The updated engine provides plenty of power off the line, and I never found myself wanting any more power around town. It did have to work a bit when passing on the highway, but it still does a decent job moving this SUV around. It remains exceptionally smooth throughout the rev range, and gave the impression of great refinement.
The same can be said of the transmission. It was always smooth and shifted imperceptibly. The gears can be changed manually, but the shifts aren’t particularly quick and it’s best left in drive mode – it does a fine job on its own.
One of my biggest gripes on the 2013 model was the ride. Kia has done a great job tuning the suspension. Yes, it’s soft and rides very nicely, but it’s not so softly sprung that you’d need Gravol in the twisties. The electric steering offers three Flex Steer settings which change the steering effort required (Comfort, Normal and Sport) – I just left it in Sport. Even there, it’s a bit numb on center. Handling is fine and remains competent in any normal driving situation – there’s body roll of course, but the Sorento doesn’t seem to mind being thrown into curves.
The all-wheel drive system sends power to the rear wheels when the front ones start to slip, though our dry streets gave it no reason to kick in.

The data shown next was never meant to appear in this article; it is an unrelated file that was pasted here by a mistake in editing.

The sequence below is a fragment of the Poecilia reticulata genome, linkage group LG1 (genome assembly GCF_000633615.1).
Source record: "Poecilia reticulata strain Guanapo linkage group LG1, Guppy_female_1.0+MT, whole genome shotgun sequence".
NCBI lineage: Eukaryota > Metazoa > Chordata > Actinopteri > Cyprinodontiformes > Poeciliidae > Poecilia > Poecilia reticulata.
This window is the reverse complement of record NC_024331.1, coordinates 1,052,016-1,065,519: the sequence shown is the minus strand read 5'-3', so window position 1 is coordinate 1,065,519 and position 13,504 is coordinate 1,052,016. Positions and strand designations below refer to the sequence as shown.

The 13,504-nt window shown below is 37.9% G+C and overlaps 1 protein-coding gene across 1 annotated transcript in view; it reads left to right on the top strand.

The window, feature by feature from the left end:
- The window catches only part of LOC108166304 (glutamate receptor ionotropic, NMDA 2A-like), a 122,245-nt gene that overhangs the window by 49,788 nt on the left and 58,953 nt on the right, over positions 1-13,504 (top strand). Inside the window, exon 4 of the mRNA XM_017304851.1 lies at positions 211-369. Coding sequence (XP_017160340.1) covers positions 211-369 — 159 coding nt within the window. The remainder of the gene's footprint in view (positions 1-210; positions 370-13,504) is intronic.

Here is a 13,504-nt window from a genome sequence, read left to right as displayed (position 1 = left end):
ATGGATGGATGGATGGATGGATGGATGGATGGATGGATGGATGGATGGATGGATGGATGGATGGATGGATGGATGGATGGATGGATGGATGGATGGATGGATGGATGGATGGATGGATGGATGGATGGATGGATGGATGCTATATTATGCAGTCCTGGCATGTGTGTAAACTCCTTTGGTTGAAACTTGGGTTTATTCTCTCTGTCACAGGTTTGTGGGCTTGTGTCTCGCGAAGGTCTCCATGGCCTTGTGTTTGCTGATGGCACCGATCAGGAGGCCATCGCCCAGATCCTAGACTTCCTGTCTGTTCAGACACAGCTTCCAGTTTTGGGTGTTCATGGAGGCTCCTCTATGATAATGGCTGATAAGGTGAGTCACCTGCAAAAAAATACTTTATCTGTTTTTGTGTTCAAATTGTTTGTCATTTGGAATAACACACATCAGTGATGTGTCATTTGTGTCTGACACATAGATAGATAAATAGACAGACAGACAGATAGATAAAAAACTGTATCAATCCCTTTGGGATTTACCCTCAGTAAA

The brakes are fine, and visibility out of the vehicle is quite good – the blind spot detection system helps with your shoulder checks.
I have to say that the Sorento might be the quietest SUV I’ve driven so far. Whatever they did in terms of noise reduction worked! It’s very well done – road, wind and drivetrain noise is almost unnoticeable.
Apparently you can tow up to 3500 pounds if that’s your thing.
I liked them in the 2013 model, and they struck me as cool here too – there are stainless steel scuff plates on door sills, illuminated with a red “SORENTO” logo.
The Sorento is a very nice SUV. It competes directly with the Japanese offerings (the Toyota Highlander, the Nissan Pathfinder and the Mitsubishi Outlander) and of course its mechanical cousin, the Hyundai Santa Fe, and holds its own. It comes pretty well equipped in its base form, but this loaded SX trim really feels pretty premium in terms of the luxury, the tech and the look.
I found it to be an attractive vehicle, and give it full marks for improved road manners. It rides beautifully, performs well and wraps you in comfort along the way.
I give the 2014 Kia Sorento a 7 out of 10.
WAF (Wife Acceptance Factor) was non-commital. She did like the outside styling and appreciated that they’ve now thrown in a powered lift gate, but she said it felt big on the road and wasn’t particularly enjoyable to drive for her.
Kia calls this a refresh, but they did a great job in making the improvements that matter, and the 2014 Kia Sorento is a fine vehicle and competes strongly in this class.
Disclosure: Vehicle was provided by KIA Canada